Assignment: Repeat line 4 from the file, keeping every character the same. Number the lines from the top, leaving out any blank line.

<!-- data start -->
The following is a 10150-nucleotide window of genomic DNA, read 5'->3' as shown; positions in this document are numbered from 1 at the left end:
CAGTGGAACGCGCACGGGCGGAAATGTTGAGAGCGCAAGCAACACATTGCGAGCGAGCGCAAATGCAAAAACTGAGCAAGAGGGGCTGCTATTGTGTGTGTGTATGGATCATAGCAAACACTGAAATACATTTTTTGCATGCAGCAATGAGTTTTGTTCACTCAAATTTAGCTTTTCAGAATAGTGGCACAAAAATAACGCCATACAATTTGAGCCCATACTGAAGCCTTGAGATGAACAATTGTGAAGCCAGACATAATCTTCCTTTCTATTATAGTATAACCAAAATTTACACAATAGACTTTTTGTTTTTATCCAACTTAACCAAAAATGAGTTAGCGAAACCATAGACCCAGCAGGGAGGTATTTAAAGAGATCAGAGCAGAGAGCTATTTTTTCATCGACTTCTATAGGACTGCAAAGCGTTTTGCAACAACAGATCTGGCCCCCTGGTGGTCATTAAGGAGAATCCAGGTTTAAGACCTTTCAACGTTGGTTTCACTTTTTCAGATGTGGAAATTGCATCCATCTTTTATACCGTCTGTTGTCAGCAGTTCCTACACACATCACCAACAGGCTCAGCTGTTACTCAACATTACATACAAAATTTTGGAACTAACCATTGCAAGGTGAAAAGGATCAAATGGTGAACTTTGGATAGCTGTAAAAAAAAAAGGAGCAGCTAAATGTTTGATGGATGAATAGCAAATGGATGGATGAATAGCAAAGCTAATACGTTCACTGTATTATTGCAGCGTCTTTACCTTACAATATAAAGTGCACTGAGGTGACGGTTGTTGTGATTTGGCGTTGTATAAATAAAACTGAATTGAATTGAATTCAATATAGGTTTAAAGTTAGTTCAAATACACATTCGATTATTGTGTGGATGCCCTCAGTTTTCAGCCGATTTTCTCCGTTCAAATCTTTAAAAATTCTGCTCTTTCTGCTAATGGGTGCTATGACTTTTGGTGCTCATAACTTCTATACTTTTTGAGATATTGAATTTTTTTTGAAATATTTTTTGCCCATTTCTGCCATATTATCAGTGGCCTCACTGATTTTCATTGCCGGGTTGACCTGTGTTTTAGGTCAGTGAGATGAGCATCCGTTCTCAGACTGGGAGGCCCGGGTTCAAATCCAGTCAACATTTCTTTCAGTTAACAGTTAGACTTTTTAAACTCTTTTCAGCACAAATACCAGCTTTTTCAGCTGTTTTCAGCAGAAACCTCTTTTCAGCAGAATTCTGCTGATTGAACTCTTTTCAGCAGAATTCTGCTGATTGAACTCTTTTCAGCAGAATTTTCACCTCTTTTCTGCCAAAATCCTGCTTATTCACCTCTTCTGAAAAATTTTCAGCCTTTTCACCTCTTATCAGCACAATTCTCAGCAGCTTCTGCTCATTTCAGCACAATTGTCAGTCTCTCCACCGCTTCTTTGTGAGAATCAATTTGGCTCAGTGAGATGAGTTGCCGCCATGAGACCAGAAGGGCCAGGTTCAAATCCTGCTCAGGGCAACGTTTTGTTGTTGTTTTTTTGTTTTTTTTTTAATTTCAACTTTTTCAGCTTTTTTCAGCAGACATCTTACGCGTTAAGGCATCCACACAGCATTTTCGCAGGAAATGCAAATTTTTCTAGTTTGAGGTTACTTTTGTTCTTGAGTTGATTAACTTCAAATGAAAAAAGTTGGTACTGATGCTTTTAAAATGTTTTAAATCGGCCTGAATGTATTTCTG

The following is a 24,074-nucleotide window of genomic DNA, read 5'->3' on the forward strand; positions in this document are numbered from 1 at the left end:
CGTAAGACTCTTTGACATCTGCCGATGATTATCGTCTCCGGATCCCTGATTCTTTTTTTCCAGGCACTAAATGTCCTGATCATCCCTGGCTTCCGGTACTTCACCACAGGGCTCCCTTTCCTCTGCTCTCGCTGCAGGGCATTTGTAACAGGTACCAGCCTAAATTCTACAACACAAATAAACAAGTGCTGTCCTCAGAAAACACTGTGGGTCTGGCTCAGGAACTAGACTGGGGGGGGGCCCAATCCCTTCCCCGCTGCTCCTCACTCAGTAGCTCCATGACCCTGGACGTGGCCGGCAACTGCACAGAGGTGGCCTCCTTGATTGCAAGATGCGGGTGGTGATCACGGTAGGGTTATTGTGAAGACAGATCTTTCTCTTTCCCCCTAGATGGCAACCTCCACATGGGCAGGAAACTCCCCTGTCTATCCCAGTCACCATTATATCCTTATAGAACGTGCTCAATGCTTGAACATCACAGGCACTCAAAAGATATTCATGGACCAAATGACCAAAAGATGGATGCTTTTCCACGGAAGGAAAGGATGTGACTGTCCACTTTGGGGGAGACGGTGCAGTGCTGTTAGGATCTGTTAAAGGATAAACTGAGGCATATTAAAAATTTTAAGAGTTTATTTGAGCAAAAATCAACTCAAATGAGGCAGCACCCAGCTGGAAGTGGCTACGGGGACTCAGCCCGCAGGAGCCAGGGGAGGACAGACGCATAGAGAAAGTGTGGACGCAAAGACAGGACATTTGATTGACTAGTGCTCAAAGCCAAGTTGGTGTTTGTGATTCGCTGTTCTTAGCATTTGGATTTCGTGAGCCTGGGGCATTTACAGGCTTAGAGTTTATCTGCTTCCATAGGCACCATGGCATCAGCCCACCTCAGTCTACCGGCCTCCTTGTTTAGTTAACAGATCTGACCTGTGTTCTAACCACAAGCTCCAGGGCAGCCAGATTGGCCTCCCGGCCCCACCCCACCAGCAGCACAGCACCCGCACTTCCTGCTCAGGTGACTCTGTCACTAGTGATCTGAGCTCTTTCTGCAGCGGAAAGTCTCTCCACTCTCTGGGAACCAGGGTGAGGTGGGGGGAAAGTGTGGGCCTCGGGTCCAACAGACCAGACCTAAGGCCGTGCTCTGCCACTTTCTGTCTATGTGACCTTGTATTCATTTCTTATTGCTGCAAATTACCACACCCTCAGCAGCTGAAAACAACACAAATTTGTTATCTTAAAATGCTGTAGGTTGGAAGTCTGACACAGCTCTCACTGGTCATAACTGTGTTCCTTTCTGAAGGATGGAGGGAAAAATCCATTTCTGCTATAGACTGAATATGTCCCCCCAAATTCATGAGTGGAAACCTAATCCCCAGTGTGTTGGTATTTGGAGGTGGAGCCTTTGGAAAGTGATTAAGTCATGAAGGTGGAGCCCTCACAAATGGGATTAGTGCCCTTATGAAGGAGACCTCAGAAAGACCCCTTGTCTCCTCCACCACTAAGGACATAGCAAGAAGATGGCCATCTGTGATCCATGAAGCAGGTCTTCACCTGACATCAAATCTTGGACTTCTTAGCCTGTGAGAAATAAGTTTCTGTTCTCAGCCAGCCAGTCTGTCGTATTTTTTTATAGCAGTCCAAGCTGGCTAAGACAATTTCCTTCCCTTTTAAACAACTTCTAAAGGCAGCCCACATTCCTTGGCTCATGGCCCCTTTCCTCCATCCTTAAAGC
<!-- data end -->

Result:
CGTAAGACTCTTTGACATCTGCCGATGATTATCGTCTCCGGATCCCTGATTCTTTTTTTCCAGGCACTAAATGTCCTGATCATCCCTGGCTTCCGGTACTTCACCACAGGGCTCCCTTTCCTCTGCTCTCGCTGCAGGGCATTTGTAACAGGTACCAGCCTAAATTCTACAACACAAATAAACAAGTGCTGTCCTCAGAAAACACTGTGGGTCTGGCTCAGGAACTAGACTGGGGGGGGGCCCAATCCCTTCCCCGCTGCTCCTCACTCAGTAGCTCCATGACCCTGGACGTGGCCGGCAACTGCACAGAGGTGGCCTCCTTGATTGCAAGATGCGGGTGGTGATCACGGTAGGGTTATTGTGAAGACAGATCTTTCTCTTTCCCCCTAGATGGCAACCTCCACATGGGCAGGAAACTCCCCTGTCTATCCCAGTCACCATTATATCCTTATAGAACGTGCTCAATGCTTGAACATCACAGGCACTCAAAAGATATTCATGGACCAAATGACCAAAAGATGGATGCTTTTCCACGGAAGGAAAGGATGTGACTGTCCACTTTGGGGGAGACGGTGCAGTGCTGTTAGGATCTGTTAAAGGATAAACTGAGGCATATTAAAAATTTTAAGAGTTTATTTGAGCAAAAATCAACTCAAATGAGGCAGCACCCAGCTGGAAGTGGCTACGGGGACTCAGCCCGCAGGAGCCAGGGGAGGACAGACGCATAGAGAAAGTGTGGACGCAAAGACAGGACATTTGATTGACTAGTGCTCAAAGCCAAGTTGGTGTTTGTGATTCGCTGTTCTTAGCATTTGGATTTCGTGAGCCTGGGGCATTTACAGGCTTAGAGTTTATCTGCTTCCATAGGCACCATGGCATCAGCCCACCTCAGTCTACCGGCCTCCTTGTTTAGTTAACAGATCTGACCTGTGTTCTAACCACAAGCTCCAGGGCAGCCAGATTGGCCTCCCGGCCCCACCCCACCAGCAGCACAGCACCCGCACTTCCTGCTCAGGTGACTCTGTCACTAGTGATCTGAGCTCTTTCTGCAGCGGAAAGTCTCTCCACTCTCTGGGAACCAGGGTGAGGTGGGGGGAAAGTGTGGGCCTCGGGTCCAACAGACCAGACCTAAGGCCGTGCTCTGCCACTTTCTGTCTATGTGACCTTGTATTCATTTCTTATTGCTGCAAATTACCACACCCTCAGCAGCTGAAAACAACACAAATTTGTTATCTTAAAATGCTGTAGGTTGGAAGTCTGACACAGCTCTCACTGGTCATAACTGTGTTCCTTTCTGAAGGATGGAGGGAAAAATCCATTTCTGCTATAGACTGAATATGTCCCCCCAAATTCATGAGTGGAAACCTAATCCCCAGTGTGTTGGTATTTGGAGGTGGAGCCTTTGGAAAGTGATTAAGTCATGAAGGTGGAGCCCTCACAAATGGGATTAGTGCCCTTATGAAGGAGACCTCAGAAAGACCCCTTGTCTCCTCCACCACTAAGGACATAGCAAGAAGATGGCCATCTGTGATCCATGAAGCAGGTCTTCACCTGACATCAAATCTTGGACTTCTTAGCCTGTGAGAAATAAGTTTCTGTTCTCAGCCAGCCAGTCTGTCGTATTTTTTTATAGCAGTCCAAGCTGGCTAAGACAATTTCCTTCCCTTTTAAACAACTTCTAAAGGCAGCCCACATTCCTTGGCTCATGGCCCCTTTCCTCCATCCTTAAAGC